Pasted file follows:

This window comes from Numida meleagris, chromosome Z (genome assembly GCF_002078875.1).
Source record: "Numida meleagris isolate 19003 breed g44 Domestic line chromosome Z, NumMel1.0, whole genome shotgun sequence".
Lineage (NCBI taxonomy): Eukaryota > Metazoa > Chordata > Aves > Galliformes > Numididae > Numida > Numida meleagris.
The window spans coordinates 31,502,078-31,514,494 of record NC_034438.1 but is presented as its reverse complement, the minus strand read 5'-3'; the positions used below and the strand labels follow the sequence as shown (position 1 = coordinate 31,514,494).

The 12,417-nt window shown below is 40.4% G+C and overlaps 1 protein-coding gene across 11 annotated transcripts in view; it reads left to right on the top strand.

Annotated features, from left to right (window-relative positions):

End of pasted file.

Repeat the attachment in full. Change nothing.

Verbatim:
This window comes from Numida meleagris, chromosome Z (genome assembly GCF_002078875.1).
Source record: "Numida meleagris isolate 19003 breed g44 Domestic line chromosome Z, NumMel1.0, whole genome shotgun sequence".
Lineage (NCBI taxonomy): Eukaryota > Metazoa > Chordata > Aves > Galliformes > Numididae > Numida > Numida meleagris.
The window spans coordinates 31,502,078-31,514,494 of record NC_034438.1 but is presented as its reverse complement, the minus strand read 5'-3'; the positions used below and the strand labels follow the sequence as shown (position 1 = coordinate 31,514,494).

The 12,417-nt window shown below is 40.4% G+C and overlaps 1 protein-coding gene across 11 annotated transcripts in view; it reads left to right on the top strand.

Annotated features, from left to right (window-relative positions):